Mood Boosting Herbs To Beat The Winter Blues

Author: Lyndell Stringer   Date Posted:12 July 2017 

The wintery cold, dark days can seem to drag on forever and perhaps you’re feeling sapped of energy or moodier than usual. This is also a time of year when people may experience a form of depression called seasonal affective disorder (SAD). The Danish, who are well-versed in long dark winters, have a word “hygge” (pronounced hoo-ga) which translates as a sense of coziness, comfort and warmth in order to maintain a positive mindset despite the monotony of winter. The ritual of making a warm herbal tea every day is one simple way to create hygge in your home this winter. There are many herbs that can improve mood, reduce anxiety and help with sleep.

St John’s Wort (Hypericum perforatum) has been proven to be highly effective for alleviating anxiety, stress, seasonal affective disorder, insomnia and depression (Bone, 2003). Low serotonin levels have been linked with depression and St John’s wort enables serotonin levels to remain elevated in the brain for longer, making it more effective than a placebo in major depression yet without the side effects of antidepressants (Linde et al., 2005). St John’s Wort interacts with many drugs, including antidepressants and birth control pills, so if you are taking any medication check with your doctor first.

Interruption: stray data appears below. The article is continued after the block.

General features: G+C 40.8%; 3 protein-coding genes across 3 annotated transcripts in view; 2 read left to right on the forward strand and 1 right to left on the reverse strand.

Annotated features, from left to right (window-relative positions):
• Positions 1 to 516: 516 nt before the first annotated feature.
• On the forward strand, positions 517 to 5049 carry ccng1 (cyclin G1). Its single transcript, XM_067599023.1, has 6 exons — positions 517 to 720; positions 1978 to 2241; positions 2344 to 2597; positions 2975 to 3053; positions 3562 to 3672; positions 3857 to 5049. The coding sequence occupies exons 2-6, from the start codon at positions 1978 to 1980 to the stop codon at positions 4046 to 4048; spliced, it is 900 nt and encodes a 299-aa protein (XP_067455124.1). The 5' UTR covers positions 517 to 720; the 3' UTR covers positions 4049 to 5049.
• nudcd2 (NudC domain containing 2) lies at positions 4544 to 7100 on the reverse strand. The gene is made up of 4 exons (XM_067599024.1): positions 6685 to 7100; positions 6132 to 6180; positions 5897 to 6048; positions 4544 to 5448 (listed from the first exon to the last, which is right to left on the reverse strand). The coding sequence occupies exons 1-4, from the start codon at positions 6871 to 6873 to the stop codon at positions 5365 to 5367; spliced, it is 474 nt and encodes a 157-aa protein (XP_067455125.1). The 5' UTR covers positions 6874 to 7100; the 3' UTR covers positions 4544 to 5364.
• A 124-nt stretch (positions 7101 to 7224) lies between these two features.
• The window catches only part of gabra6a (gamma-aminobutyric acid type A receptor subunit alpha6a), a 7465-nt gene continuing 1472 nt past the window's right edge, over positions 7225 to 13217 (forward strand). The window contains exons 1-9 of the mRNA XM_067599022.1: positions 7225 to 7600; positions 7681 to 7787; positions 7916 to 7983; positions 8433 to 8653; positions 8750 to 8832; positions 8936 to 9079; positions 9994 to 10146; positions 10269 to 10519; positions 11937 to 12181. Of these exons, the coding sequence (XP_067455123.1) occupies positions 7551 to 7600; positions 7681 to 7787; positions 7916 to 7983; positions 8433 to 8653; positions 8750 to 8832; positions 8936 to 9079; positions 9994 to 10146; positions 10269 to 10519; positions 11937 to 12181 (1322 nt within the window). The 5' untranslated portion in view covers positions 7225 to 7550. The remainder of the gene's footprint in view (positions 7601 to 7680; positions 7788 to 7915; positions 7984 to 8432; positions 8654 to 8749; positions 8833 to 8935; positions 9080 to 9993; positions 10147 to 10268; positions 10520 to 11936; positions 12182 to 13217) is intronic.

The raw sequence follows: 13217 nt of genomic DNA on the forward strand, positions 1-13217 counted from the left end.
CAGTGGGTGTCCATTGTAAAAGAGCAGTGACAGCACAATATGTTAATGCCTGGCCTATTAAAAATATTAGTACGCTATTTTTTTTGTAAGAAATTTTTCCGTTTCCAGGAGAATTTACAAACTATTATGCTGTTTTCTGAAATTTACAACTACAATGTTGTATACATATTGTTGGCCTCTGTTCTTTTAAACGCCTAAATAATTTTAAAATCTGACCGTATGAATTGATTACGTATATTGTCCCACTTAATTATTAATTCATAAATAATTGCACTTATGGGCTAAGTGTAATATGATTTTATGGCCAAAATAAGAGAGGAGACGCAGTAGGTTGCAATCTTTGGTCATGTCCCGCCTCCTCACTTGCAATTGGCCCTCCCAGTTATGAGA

The health benefits of turmeric (curcumin) continue to expand with a recent randomised controlled trial on the efficacy of curcumin in major depressive disorder (Sanmukhani et al., 2014). Curcumin was found to enhance the effect of fluoxetine, an antidepressant medication, compared to fluoxetine alone.

Lemon Balm (Melissa officinalis) soothes the nervous system in an effective yet gentle way and is often used to treat symptoms of anxiety and sleeplessness (Müller and Klement, 2006). A small double-blind placebo-controlled trial found people given lemon balm after being subjected to induced stress reported increased levels of calmness (Kennedy et al., 2004). With its pleasant citrus flavour, lemon balm is a lovely addition to any herbal tea blend.

Passionflower (Passionata incarnata) contains many active ingredients which have demonstrated calming and relaxing actions on the central nervous system (Movafegh et al., 2008). In a small human trial, passionflower was as successful at treating generalized anxiety disorder as the prescription medication Oxazepam. Passionflower took longer to start working than the prescription medication, but did not have the side-effects often associated with Oxazepam (Akhondzadeh et al., 2001). Passionflower is also traditionally used to improve sleep quality: in a recent clinical trial (Ngan and Conduit, 2011), participants drank a daily dose of passionflower tea and kept a sleep diary for seven days. Afterwards they reported improvements in the quality of their sleep, leading researchers to suggest passionflower may help manage mild sleep irregularities.